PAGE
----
Cells infected by oncogenic viruses may transform, may develop a latent carrier state, or may be destroyed but understanding of the control of the results of infection is incomplete. Even if cells transform, ultimate development of a tumor may be immunologically controlled. For example, cells of some marmoset species transform after infection with RNA tumor viruses, and animals react to the transformed cells with cell mediated and humoral immune responses. Both virus specific and cross reacting cell membrane antigens have been demonstrated. Immune deficiency accelerates tumor growth or causes recurrence of a regressing tumor. In contrast certain simian herpesviruses (Herpesvirus saimiri, HVS and Herpesvirus ateles, HVA), which cause no or minor disease in their natural hosts, induce lymphomas or lymphoblastic leukemias in other primate species. The immune response of the natural host species to HVS is greater than that of animals developing malignancies after experimental infection. HVS and HVA share many properties with Epstein Barr virus (EBV) of man, including antigens appearing early and late during infection and their related antibody responses but no evidence exists that they induce malignancies in their natural hosts. However, if induction is as infrequent as that with EBV and Burkitt's lymphoma (BL), we have not observed sufficient numbers of squirrel or spider monkeys to have seen a BL like tumor. Interference with the immune systems of animals carrying HVS or HVA may induce tumor development, and clarify our understanding of the relationships between EBV and BL.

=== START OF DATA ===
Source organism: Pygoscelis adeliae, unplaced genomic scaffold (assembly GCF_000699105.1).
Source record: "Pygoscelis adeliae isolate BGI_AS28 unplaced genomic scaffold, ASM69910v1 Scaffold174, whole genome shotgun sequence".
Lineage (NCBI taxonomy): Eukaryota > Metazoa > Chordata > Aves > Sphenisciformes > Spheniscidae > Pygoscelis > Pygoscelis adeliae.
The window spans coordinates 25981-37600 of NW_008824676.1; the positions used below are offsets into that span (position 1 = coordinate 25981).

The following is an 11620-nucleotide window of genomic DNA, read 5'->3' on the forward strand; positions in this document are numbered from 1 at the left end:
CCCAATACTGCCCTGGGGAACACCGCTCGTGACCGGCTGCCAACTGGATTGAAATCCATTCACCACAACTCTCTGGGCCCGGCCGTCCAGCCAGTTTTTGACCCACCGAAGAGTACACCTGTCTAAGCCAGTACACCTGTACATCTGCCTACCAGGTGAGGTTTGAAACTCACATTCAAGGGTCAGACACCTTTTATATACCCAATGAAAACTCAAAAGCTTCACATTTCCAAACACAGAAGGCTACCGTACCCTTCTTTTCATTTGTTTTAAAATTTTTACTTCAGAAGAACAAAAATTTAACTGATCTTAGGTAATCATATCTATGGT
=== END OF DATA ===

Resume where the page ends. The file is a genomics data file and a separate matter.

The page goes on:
|Original language||English (US)|
|Number of pages||10|
|State||Published - 1975|
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